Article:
nearpod

Thomas and Robin are joined by the marvellous Will White not only a great guest but also an NQT physics teacher who teachers at the school where Thomas and Robin both used to teach, and indeed where they met (there is no blue plaque – shouldn’t we write a letter or something?)  Will also has the pleasure of teaching Thomas’s daughter and works with the brilliant Wendy who we would like to clone (but who knew how bad our biology was, so wouldn’t let us try).

Will introduces us to Nearpod which is a beautifully designed teaching aid that has lots of excellent features to help you with AFL during lockdown. For example, Will introduced us to the questioning functionality that Nearpod embeds in YouTube.  He points out that maintaining focus is tough for kids and the ability to sharpen focus with a question every now and again is a great feature.

The AFL functions involved in the package are really useful allowing you to interact and see students ideas in real time, sharing answers anonymously – definitely worth checking out.  Quizlet and Plickers are alternative packages that the three of us have tried, and there’s some links below.

Will has had a disrupted (!) start to his career, but it doesn’t stop us from pinning him down about a favourite practical.  Despite becoming momentarily confused about a different science subject that we’d barely heard of, we chat about the beauty of the solar spectrum on a CD experiment (link below).

It was terrific to hear from Will and to hear how he is embracing the challenges of these difficult times.  Thanks to Will for joining us, and to you joining us to develop your physics teaching in spite of the pandemic.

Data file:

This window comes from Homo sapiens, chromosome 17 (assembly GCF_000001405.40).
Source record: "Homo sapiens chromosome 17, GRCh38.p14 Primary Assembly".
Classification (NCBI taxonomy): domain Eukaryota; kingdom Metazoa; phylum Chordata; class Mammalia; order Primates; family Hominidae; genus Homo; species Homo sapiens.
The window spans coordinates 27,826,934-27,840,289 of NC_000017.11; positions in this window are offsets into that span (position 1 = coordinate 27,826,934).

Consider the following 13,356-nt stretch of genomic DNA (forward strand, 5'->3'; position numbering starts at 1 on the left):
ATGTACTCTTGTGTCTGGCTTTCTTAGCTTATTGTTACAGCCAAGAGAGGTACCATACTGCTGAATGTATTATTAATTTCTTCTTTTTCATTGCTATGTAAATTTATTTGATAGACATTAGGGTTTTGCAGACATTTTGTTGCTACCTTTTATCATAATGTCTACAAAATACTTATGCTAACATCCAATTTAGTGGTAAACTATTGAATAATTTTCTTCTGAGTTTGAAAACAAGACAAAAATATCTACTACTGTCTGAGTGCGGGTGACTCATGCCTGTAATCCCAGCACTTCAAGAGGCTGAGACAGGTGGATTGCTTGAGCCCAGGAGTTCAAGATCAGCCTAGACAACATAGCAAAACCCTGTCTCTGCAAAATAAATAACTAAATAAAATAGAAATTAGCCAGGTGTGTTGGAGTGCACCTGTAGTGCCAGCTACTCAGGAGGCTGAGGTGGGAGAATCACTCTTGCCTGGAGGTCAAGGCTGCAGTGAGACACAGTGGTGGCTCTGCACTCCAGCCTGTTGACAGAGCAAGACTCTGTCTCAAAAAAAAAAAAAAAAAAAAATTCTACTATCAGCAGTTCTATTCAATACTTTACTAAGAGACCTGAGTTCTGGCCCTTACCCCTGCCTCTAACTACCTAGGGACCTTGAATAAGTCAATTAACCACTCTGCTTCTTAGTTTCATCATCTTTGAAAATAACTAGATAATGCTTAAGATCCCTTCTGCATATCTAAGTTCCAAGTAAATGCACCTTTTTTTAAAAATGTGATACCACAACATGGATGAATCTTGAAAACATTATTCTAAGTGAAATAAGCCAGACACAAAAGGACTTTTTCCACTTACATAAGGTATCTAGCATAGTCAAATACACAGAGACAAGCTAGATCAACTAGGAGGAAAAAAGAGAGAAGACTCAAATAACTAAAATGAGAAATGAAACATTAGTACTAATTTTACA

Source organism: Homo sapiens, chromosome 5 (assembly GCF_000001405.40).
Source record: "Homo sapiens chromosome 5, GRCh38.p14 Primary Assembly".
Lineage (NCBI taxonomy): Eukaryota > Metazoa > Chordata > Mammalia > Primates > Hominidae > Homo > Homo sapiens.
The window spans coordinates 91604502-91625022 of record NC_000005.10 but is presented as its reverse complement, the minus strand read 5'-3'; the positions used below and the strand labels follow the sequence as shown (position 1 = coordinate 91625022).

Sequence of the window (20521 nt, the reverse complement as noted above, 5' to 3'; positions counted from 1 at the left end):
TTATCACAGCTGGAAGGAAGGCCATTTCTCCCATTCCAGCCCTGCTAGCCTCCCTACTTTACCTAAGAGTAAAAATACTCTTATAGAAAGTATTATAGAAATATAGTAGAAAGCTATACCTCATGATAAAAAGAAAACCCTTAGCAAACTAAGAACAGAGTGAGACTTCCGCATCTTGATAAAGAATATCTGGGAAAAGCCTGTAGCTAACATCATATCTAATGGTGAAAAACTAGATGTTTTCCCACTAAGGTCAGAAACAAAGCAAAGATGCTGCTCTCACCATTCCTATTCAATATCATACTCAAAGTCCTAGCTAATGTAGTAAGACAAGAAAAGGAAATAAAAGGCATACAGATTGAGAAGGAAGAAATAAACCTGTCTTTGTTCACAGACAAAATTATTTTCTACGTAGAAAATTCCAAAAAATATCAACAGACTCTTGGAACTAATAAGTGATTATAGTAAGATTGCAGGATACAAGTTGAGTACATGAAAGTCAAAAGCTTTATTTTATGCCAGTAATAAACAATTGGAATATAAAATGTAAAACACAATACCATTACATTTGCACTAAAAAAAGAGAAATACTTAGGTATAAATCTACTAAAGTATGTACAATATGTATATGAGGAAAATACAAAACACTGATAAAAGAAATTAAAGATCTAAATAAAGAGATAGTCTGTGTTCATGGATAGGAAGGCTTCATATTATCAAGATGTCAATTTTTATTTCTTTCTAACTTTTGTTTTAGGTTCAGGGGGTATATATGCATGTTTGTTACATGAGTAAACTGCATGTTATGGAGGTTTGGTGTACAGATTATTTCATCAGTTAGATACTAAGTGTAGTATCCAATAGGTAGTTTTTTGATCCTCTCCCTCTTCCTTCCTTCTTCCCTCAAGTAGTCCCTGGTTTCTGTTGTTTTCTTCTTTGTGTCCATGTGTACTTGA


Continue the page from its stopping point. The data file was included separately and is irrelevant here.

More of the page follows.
Links

Make your own CD spectrometr – https://www2.physics.ox.ac.uk/lab-camera-action/make-your-own-cd-spectrometer

Quizlet – https://quizlet.com/

Plickers – https://plickers.com/

Nearpod – https://nearpod.com/

Join in!

Please share ideas or successes – or indeed questions – on our Facebook Page: https://fb.me/physicstp .  You can also message us via our website contact form at the.physicsteachingpodcast.com, Twitter @physicstp, email using  the address given in the podcast (if we remember), you could even email us an autio file if you are feeling really keen.

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Another Lockdown Lowdown

Thomas and Robin chew the fat over how they are progressing in the new lockdown. We’ve been thinking about how to backfill gaps in the curriculum, in particular practical work.

We have been making use of YouTube to draw on the generosity of colleagues who have filmed and uploaded videos, for example MissLowePhysics who we’ve linked to below. A huge debt of gratitude to all of you who have uploaded videos. And on that note, don’t forget our friend of the podcast, Lewis Matheson and his physics online channel for GCSE and A-level. You guessed it, see the link below.

Simulations are useful, and we have recently spoken with PhET, but Thomas has also been busy making some useful Excel based practical simulations.

We chat about context too. Robin has set his year 10 students a homework to watch the HBO series Chernobyl as an introduction to why e study radioactivity. He’s also been giving some colour to particle physics with year 13 by showing pictures of how the Stanford Linear Accelerator has evolved over the years and emphasising the narrative of discovery in particle physics over the last 120 years.

Literacy is coming! We will be talking about the importance of written and spoken understanding in physics soon. Until then take care and stay safe.

Links

Join in!

Please share ideas or successes – or indeed questions – on our Facebook Page: https://fb.me/physicstp .  You can also message us via our website contact form at the.physicsteachingpodcast.com, Twitter @physicstp, email using  the address given in the podcast (if we remember), you could even email us an autio file if you are feeling really keen.